One of my favourite Movies is a film called ‘Lars and the real girl’ with a very young Ryan Gosling playing a young traumatised man living in a small community. He becomes more and more insular and part of his behaviour is to act as if a blow up doll is his real live girlfriend – (steady, this is about love not sex!) Instead of rejecting him or hospitalising or drugging him, His family and wider community decide to support him through this crisis, under the guidence of his wise Psychotherapist, and the whole community collude in his ‘delusion’ – (and actually discover themselves a bit more too!). As a result he is allowed to work it through at his own pace and then is ready to expand his comfort zone and begin a ‘real’ relationship. It’s a thing of beauty and hope and love and community and healing – how it could so easily be, if we shifted our perspectives just a little bit.
It’s a very, very important part of knowing ourselves to understand what our comfort zones are and why they are there. We can not successfully push our boundaries or explore beyond our comfort zones if we don’t have clarity about them and are able to have resolved the reasons why they are there in the first place. Once again, it’s all about balance and understanding our own unique individual needs. We cannot be prescriptive about this – one size most definitely does not fit all!
Don’t get me wrong, once we are ready, it can be so liberating to discover what may lie beyond those old protective barriers we may have erected decades before, for good reason, but that now are holding us back from realising our true potential. My own personal exerience is peppered with pivotal moments, when I have taken a leap of faith and committed to try something that I have spent a long time avoiding. Almost without exception it has broadened and enhanced my life, apart from one key decision I felt pressured into by others and failed to listen to my own inner wisdom. Ultimately pushing this particular boundary made me ill and I learnt a hard lesson. I agree absolutely that sometimes it is key to us not being stuck, not feeling furfilled, that we are able to expand beyond that comfort zone and stretch ourselves a bit. But never at the expense of our health, never before we are ready and never just because we can or because someone else says we should. Feeling comfortable and at ease is a state to be celebrated not reviled, we should not be constantly applying unnecessary pressure to keep moving beyond it.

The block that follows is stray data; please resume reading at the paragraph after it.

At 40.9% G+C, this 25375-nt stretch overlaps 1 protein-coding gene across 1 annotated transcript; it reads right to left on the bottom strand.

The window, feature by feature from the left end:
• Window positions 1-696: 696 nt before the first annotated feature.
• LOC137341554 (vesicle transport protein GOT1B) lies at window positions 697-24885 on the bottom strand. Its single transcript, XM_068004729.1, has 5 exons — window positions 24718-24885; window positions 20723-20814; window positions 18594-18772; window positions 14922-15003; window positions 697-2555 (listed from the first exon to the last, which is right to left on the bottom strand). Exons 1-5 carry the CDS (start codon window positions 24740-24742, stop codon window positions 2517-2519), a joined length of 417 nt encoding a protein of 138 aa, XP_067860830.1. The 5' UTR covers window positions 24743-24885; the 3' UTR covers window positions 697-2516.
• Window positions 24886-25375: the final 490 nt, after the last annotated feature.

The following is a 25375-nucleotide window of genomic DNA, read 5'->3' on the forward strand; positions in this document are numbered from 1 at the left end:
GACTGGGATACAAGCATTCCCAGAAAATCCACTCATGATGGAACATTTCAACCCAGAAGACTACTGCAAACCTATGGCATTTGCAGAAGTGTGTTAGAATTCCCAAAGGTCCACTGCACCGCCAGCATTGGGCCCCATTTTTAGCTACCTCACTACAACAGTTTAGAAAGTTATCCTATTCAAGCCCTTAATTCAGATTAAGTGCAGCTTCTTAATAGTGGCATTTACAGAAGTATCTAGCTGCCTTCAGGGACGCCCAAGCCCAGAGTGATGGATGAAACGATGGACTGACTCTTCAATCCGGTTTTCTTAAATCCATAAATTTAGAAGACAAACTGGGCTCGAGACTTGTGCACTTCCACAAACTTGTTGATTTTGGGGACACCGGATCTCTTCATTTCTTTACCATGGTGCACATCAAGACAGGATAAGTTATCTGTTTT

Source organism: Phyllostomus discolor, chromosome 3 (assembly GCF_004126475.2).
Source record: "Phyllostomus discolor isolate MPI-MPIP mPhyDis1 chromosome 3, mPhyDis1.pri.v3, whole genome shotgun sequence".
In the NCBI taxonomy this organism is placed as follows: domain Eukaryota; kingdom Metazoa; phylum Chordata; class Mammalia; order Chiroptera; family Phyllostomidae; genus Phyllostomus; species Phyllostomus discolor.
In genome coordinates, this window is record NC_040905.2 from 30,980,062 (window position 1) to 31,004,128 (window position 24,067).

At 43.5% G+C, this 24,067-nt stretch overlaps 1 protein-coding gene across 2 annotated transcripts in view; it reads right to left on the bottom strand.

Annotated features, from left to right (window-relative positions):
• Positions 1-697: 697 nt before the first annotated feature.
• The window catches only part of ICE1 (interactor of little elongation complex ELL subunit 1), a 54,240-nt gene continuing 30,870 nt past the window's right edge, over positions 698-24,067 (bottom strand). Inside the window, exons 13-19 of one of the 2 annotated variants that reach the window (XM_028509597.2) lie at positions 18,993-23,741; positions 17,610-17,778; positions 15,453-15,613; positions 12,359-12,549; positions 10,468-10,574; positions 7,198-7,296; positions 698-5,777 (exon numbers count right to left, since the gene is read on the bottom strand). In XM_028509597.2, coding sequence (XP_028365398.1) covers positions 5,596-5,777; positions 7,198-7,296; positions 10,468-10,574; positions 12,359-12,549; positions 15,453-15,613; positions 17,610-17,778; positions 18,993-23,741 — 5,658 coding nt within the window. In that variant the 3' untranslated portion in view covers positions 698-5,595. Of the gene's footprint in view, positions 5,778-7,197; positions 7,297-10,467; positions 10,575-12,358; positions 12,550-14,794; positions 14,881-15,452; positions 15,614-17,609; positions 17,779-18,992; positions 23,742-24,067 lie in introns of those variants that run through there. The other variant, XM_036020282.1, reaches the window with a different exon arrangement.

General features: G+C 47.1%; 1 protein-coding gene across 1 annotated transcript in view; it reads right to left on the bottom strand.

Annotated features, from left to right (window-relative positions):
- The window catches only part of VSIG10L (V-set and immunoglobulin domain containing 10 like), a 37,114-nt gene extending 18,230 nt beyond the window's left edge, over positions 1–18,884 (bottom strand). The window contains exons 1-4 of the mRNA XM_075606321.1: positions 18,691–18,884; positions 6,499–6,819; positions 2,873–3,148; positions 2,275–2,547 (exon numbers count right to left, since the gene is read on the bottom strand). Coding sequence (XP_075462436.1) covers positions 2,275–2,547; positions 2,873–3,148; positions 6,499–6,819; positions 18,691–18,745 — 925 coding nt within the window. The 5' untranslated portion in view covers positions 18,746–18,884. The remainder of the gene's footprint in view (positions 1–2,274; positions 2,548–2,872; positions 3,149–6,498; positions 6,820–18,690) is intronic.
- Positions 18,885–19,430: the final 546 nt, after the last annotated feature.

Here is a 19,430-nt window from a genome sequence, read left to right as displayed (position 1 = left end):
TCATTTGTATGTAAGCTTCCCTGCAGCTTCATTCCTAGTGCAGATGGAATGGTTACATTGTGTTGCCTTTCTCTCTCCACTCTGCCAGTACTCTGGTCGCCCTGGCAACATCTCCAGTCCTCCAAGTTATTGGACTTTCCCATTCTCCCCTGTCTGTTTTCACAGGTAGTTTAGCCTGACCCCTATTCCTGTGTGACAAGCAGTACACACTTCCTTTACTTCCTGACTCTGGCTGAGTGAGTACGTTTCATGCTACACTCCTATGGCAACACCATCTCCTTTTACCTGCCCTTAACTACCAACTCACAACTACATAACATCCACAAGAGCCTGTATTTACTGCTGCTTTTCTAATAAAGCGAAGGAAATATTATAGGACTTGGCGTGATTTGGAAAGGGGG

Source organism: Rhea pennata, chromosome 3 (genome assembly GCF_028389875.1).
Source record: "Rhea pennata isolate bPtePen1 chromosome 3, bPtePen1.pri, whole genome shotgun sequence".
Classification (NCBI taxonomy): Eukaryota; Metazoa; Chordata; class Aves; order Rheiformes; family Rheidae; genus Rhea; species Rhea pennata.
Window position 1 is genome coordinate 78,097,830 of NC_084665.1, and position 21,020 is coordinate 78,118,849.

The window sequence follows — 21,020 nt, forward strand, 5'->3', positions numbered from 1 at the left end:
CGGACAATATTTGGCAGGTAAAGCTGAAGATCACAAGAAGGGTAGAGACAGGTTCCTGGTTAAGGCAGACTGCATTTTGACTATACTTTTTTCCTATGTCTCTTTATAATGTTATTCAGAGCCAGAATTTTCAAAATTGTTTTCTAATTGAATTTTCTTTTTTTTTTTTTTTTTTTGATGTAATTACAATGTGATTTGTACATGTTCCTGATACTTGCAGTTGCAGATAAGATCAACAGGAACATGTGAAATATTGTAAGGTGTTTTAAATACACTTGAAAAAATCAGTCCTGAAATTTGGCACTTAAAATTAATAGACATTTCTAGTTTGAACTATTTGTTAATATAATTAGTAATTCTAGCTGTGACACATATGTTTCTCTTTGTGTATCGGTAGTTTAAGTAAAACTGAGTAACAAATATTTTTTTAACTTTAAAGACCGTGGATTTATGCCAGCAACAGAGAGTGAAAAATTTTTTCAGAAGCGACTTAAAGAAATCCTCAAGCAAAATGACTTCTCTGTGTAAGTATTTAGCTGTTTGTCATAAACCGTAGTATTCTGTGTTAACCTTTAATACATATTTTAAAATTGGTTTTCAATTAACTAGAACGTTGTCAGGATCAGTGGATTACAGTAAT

In my work as a Homeopathic Practitioner I witness my Clients recovering their health physically, emotionally and spiritually – they get to know themselves in all three areas, what their comfort zones are in all three, how to recognise if and when they are ready to expand these boundaries and embrace new experiences and ways of being. We always go at a pace that suits them, and sometimes it’s more about recognising that life is good enough right now! I believe one of the meanings of life is to know ourselves and have the best life possible – and that’s such an individual thing. It can mean every day is limitless and full of endless possibilities – without boundaries – or it can mean that every day is safe, secure, supported, quiet, peaceful and calm. Both can be filled with joy and love and that’s what really counts.
One of the happiest and most furfilled people I’ve ever met was a gentleman in his 70’s who had a small, organic farm that he had taken over from his Father and his Father before him. He was married to his childhood sweetheart and they still adored each other. They had 4 children, (obviously grown up,) and several grandchildren, he had seldom been away from the farm, apart from to visit family elsewhere in Ireland. He ate well, wasn’t on medication and loved the farm, the animals, the land and everything that grew on it. Some would describe his life as ‘small’ or ‘limited’, but this man described it as rich, happy and full of daily love, wonder and beauty. He told me he did not want for anything! I wonder if it would have been so, had he been persuaded to move out of his comfort zone?